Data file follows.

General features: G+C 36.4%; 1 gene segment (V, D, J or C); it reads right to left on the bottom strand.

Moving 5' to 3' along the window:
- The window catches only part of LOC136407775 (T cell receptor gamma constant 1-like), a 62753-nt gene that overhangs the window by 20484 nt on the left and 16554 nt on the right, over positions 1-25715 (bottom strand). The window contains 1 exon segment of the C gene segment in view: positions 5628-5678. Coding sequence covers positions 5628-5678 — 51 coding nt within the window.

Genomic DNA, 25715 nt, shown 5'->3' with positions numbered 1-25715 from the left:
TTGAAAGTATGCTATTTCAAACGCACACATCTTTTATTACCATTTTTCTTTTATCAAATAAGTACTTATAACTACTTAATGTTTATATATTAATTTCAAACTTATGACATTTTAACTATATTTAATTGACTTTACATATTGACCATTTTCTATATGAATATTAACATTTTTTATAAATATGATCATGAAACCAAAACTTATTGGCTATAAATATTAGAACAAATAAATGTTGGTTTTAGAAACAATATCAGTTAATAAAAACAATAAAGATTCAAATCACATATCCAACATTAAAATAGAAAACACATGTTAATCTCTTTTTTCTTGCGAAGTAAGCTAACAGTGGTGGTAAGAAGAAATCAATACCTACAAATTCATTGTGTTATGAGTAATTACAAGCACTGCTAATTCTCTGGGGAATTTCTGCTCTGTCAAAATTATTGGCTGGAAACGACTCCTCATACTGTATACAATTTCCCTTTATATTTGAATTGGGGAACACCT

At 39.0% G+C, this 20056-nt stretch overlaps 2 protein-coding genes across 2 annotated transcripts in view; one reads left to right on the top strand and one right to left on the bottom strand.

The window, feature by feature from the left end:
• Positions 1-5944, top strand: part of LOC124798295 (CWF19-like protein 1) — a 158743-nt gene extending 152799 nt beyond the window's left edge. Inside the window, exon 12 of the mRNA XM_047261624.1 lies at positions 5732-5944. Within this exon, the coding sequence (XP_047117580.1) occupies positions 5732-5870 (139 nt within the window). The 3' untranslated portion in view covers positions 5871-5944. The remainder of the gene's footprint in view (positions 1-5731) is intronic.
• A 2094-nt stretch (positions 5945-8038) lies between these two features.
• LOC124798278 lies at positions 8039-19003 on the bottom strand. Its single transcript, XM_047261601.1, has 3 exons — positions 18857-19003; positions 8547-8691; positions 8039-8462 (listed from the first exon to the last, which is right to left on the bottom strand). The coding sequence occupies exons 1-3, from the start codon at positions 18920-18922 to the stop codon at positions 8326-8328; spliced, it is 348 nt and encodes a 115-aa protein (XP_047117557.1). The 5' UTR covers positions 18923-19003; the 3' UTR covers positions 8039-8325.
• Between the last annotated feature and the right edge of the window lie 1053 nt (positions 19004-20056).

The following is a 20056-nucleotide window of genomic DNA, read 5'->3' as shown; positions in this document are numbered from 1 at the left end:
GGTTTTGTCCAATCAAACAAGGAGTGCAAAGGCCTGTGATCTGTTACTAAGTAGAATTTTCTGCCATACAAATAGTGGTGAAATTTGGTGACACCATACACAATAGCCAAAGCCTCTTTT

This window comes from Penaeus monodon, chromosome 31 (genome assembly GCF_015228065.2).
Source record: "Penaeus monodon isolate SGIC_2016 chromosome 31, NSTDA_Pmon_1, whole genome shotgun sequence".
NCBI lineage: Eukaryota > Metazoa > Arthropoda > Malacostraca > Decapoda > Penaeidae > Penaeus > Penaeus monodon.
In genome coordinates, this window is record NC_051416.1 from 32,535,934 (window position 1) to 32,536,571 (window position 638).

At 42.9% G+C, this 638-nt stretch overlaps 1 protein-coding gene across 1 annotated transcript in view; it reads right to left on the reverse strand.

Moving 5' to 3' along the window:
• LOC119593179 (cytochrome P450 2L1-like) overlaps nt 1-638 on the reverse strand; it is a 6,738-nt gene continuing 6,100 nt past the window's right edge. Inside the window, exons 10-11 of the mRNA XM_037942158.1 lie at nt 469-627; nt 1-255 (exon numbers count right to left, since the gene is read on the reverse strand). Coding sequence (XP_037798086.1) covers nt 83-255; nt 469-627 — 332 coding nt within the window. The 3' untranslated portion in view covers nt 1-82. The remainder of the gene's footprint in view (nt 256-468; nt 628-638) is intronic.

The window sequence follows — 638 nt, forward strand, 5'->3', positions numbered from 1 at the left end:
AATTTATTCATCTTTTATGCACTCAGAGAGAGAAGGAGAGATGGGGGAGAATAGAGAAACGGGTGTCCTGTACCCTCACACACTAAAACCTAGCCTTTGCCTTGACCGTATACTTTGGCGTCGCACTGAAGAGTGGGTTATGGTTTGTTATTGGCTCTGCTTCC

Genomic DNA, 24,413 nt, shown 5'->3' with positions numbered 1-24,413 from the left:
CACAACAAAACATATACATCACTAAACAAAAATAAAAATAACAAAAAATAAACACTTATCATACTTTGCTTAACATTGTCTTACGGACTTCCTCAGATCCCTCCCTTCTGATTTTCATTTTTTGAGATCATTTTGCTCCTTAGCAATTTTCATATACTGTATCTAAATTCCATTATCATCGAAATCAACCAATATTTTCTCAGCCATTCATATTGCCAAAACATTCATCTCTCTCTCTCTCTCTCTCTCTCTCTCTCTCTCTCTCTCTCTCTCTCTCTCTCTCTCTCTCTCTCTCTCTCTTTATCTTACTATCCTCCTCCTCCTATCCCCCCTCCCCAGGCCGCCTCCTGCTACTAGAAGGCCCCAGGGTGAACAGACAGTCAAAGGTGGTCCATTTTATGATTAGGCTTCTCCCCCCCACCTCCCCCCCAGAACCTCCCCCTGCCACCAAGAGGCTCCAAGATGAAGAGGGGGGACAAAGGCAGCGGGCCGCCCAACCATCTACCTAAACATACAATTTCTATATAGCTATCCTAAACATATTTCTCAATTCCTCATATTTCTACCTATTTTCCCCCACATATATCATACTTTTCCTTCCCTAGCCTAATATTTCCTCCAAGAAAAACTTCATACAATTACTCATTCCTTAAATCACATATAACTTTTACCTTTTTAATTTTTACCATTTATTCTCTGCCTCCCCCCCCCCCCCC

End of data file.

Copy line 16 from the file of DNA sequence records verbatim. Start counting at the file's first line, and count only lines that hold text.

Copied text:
NCBI lineage: Eukaryota > Metazoa > Arthropoda > Malacostraca > Decapoda > Penaeidae > Penaeus > Penaeus monodon.